United States

#8 Dec 31, 2008
#1 gangster fighters this is not their job. 99% of these guys fighting this fire are volunteer. They are working the regular job and then going for 8 hours to help fight this fire. No one is giving a sob story we as the wife of a fire fighter know that they take their volunteer work very serious. I think what racy was saying that if there was a little more respect by people that are just sitting on the side of the road gazing and trying to get a quick picture to have some courtesy and stay out of the way these guys could get what they are there to do done and get home. I know that my husband would rather be home with me and our children instead of standing out in the cold for hours or days fighting this fire maybe you did not have a wife and kids or maybe they would hoped you would leave to fight this fire. If you had any sense this was not a stupid mistake like someone lighting it on fire. It is just what happens when you have 17,000 tons of corn cobs heaped in a pile.
LDraper

Wabash, IN

#9 Jan 1, 2009
My cousin Michael Capitanio was the one giving the interview and it was really good. I cant believe something like this happened in Carroll County.
victor

Milford, IN

#10 Jan 1, 2009
Who is going to pay for the use and wear and tear of out of county fire trucks on this fire that is not a danger to anyone or anything . with tax money being in short supply has anybody asked that question . why would any citys leader or a township trustee allow their fire dept. go to this fire and tear up trucks ? what a waste of tax money especially in todays economy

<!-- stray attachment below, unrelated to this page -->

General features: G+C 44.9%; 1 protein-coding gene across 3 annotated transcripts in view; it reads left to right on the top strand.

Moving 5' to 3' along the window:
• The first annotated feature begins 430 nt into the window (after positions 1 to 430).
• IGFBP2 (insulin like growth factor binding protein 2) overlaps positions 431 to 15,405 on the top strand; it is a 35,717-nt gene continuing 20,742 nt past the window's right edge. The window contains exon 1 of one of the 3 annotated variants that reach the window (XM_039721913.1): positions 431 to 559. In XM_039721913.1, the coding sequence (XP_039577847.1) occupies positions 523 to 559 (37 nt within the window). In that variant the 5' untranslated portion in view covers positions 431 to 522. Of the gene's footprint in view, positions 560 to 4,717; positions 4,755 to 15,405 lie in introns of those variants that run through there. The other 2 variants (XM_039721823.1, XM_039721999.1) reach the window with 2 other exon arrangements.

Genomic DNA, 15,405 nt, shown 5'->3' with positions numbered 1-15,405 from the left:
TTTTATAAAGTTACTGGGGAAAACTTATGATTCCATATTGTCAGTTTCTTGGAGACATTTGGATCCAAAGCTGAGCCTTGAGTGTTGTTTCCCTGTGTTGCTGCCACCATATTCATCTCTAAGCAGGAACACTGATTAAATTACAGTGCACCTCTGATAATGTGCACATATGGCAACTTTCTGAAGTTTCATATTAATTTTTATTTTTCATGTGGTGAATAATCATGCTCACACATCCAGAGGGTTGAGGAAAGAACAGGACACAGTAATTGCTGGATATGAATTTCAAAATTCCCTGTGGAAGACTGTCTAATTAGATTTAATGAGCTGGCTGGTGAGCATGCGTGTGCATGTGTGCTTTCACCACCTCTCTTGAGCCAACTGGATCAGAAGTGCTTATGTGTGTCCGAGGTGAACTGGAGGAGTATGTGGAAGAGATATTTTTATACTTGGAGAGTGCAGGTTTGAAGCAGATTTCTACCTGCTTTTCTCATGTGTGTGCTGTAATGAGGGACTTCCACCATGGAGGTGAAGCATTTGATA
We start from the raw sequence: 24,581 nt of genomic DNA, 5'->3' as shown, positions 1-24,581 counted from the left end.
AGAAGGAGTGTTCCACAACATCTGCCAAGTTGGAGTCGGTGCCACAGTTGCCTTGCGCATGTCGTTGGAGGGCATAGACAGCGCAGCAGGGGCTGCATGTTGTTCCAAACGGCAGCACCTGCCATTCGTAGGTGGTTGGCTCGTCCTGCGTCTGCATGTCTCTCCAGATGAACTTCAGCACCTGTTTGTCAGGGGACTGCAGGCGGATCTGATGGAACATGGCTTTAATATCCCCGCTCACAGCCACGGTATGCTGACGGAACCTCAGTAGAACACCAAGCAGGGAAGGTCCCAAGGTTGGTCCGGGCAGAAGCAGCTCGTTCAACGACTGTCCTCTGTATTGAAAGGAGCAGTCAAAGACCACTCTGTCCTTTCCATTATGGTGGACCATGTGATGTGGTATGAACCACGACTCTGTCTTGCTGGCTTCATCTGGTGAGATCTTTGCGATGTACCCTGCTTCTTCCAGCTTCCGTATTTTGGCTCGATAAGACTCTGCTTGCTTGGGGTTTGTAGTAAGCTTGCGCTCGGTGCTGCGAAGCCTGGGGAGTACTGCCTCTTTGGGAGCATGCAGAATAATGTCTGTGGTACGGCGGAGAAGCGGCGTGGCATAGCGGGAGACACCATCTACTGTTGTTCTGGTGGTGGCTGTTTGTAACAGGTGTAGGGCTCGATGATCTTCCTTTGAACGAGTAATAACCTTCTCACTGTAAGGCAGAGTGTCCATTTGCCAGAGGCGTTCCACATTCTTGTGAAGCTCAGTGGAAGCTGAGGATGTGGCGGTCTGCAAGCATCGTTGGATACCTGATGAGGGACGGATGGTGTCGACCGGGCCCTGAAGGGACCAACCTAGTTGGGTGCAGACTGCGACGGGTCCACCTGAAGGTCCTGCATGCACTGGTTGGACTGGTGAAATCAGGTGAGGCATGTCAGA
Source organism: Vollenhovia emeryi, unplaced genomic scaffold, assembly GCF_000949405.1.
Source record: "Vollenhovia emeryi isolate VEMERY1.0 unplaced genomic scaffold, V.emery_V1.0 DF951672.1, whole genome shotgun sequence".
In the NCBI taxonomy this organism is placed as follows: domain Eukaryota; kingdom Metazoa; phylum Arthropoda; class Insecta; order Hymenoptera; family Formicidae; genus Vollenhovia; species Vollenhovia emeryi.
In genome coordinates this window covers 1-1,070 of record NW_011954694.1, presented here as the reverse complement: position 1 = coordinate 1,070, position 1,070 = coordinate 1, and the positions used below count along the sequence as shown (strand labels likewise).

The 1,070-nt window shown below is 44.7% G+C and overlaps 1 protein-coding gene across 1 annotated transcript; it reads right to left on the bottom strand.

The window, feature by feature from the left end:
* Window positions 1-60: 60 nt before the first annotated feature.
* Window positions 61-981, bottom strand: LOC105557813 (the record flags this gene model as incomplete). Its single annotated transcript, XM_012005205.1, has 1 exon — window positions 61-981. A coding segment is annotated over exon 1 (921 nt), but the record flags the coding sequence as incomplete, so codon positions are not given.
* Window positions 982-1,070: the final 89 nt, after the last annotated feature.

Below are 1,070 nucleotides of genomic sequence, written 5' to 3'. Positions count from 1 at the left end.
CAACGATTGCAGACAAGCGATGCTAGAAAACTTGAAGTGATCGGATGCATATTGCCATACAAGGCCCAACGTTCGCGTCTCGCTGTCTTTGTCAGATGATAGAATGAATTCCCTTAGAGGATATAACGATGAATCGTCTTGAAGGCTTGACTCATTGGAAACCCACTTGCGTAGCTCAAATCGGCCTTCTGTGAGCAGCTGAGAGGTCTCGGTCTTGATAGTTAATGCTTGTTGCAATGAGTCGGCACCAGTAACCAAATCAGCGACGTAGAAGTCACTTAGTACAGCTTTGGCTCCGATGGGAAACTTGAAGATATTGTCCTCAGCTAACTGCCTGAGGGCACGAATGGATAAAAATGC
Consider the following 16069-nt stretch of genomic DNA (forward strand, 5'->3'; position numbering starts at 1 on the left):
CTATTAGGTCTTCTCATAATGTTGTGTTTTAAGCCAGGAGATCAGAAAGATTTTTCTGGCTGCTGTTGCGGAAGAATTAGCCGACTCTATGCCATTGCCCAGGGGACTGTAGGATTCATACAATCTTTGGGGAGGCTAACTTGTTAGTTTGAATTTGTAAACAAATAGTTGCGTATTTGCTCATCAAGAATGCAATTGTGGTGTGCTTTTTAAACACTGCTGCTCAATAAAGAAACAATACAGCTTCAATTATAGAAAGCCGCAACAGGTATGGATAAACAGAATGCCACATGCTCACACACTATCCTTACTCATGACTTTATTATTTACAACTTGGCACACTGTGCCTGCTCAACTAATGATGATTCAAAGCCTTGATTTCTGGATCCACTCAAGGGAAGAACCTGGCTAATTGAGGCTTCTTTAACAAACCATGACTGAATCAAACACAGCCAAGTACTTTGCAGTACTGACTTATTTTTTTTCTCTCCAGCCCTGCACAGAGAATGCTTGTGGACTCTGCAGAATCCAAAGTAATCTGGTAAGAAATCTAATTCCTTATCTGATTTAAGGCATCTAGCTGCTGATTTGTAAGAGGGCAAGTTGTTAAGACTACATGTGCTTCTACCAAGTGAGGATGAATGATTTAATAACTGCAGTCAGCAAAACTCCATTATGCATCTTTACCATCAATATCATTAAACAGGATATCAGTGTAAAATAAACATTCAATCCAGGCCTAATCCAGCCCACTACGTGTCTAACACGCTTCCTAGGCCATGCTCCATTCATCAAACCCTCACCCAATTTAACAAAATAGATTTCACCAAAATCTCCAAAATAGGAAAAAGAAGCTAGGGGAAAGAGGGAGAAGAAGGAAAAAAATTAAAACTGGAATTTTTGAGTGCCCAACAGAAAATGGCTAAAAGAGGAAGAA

firefighter 14

Monticello, IN

#11 Jan 2, 2009
ok gansta you can just shut up,, because you must not know a whole heck of a lot,, i have spent so many hours out there over the past week,, but yet you couldnt handle it
Buckaroo

Chicago, IL

#12 Jan 2, 2009
Just keep yourselves safe out there. It's just corn cobs. Thanks for being that volunteer who responds to calls. Thank you very much.
Walking Zombie

Peoria, IL

#13 Jan 2, 2009
Gangsta is way out of line. Don't give him the satisfaction of acknowledging him.

When I get off work (my paying job) I will be back at the scene from 6pm to 6am tonight. I stopped counting how many hours I have dedicated to this when the total passed 60.

Also...the idea of foam was brought up within the first hour of this operation. I was told that it was decided against because the cobs still had value as long as no foreign material contaminated them, also there is a million dollars worth of corn next to this that would become contaminated. So, only water is being used. I don't know about Gangsta's department, but our departments try to save property, that's kind of the reason they called us. Trust me, 100 or more volunteers, 7 days, 14 - 16 hour shifts, there aren't many ideas that haven't been thought of.
firefighter 14 wrote:
ok gansta you can just shut up,, because you must not know a whole heck of a lot,, i have spent so many hours out there over the past week,, but yet you couldnt handle it